Tags: Lance Research Writing ServicesGothic Short Story EssaysRate Equation CourseworkHow To Write A Medical Research PaperPsychology Dissertation TopicsArgument Essay RubricAnimation Studio Business PlanHrm AssignmentResearch Paper On ComputersSexual Harassment Thesis Statements
There is something very striking about his patriotism.It was laid out most obviously in his manifesto for a post-war revolution, The Lion and The Unicorn, but his love of England informs just about everything he wrote.Because what the piece is really about, of course, is not the toad itself, but the thrill of that most promising time of year, the spring, even as seen from Orwell's dingy Islington flat. How one longs for him to have lived long enough to be let loose on the lads' mags culture of the early twenty-first century. The abundance of the mass media offers a greater choice than ever.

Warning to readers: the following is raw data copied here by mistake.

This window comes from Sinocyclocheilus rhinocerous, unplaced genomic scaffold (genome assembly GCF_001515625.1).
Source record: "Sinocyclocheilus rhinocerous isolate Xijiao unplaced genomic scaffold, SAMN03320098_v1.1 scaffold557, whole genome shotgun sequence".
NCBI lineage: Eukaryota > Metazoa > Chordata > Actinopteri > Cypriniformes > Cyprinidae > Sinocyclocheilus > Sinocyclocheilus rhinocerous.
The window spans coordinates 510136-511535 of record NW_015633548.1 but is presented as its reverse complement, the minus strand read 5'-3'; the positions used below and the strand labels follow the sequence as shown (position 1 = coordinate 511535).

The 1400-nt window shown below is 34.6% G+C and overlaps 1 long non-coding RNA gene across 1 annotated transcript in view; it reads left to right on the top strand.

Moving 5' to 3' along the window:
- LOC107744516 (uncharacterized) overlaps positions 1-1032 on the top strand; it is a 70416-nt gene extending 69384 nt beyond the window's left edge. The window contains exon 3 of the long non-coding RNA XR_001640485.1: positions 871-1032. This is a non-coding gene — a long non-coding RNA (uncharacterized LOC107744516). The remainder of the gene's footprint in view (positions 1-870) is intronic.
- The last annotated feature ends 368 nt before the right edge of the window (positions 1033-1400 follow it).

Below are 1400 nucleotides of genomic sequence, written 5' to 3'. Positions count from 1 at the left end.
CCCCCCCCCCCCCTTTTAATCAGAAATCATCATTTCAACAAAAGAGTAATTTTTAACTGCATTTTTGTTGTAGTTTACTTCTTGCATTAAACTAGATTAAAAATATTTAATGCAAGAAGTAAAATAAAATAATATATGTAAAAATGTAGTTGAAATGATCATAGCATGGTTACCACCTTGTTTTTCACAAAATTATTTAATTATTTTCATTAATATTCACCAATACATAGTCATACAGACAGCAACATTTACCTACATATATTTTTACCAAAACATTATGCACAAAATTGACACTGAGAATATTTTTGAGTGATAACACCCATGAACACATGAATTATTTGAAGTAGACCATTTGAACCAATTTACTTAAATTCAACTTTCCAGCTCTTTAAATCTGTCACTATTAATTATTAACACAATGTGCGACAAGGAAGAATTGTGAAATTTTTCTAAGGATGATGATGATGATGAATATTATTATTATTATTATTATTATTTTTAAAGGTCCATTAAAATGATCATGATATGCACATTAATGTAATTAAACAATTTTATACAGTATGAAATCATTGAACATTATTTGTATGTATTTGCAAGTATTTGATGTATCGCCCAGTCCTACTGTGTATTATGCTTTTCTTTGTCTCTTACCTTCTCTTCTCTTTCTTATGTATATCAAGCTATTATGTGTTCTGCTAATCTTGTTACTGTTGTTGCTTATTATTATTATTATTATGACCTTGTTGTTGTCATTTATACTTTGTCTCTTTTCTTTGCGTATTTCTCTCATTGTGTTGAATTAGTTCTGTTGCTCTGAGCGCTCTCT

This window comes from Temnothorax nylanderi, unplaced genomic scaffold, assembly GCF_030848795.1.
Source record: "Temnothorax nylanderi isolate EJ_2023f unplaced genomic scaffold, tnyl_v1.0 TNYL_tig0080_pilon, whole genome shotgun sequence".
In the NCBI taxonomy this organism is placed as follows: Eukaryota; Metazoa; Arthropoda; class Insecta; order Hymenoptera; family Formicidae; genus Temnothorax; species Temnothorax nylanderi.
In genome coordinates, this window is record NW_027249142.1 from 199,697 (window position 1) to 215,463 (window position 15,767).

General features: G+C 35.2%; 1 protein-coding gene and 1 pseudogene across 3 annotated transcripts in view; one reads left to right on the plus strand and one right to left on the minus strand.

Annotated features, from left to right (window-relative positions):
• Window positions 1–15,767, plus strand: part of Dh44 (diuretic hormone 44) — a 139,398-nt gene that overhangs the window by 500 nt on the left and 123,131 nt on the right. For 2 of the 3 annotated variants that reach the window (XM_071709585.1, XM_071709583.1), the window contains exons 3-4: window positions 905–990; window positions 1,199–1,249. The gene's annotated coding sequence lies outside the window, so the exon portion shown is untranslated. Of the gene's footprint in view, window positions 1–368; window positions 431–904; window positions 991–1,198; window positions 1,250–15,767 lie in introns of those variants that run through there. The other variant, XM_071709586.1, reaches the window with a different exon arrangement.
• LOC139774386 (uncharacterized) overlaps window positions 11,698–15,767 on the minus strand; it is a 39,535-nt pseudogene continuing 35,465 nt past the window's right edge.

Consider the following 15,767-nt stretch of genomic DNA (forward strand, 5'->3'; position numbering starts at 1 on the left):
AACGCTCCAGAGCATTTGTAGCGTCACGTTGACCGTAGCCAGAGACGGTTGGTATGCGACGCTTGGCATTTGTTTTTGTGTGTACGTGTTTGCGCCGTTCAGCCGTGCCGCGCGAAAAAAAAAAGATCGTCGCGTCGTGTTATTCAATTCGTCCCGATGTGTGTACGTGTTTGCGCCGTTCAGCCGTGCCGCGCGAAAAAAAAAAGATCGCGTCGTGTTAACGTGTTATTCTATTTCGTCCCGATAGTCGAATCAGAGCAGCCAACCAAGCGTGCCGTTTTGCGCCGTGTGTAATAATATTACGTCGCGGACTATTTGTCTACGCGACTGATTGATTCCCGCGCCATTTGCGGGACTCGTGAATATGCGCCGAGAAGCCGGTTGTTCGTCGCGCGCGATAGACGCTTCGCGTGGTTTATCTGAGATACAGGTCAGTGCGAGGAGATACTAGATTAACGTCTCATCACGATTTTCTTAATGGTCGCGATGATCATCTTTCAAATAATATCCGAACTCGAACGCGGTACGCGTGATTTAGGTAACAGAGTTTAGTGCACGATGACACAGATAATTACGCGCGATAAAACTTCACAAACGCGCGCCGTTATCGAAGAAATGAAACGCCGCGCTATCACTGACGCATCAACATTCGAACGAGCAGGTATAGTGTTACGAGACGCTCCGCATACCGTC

There could be no accommodation with fascism – it was either resistance or capitulation, and everything he wrote from the outbreak of the Spanish Civil War until his death was infused with the same urgent imperative to resist totalitarianism. Can he really have believed that "only revolution can save England, that has been obvious for years...
I dare say the London gutters will have to run with blood," in 1940? Orwell could toss off sentences like that with greater authority than most because of the quality not merely of his writing but of his experience.
They could not have been written about any other country on earth.
It is, of course, as a ''political'' writer that he is now best-known.
Then the elephant sags to its knees, its mouth slobbering.
And, the utterly perfect sentence: ''An enormous senility seemed to have settled upon him.'' Being Orwell, of course, the event is put to political purpose, demonstrating the futility of the imperial project.
His work is always about that basic question – why do we live like this?
What marks it out from other political writing is not merely the quality of the prose, but its moral authority. Would he have produced such luminescent work had he not had his first unsuitable job?
When he spoke of life at the bottom of the heap he did so as someone who had lived as a scullion and a tramp.
When he talked of war and death he did so as someone who had fought in war and seen people die.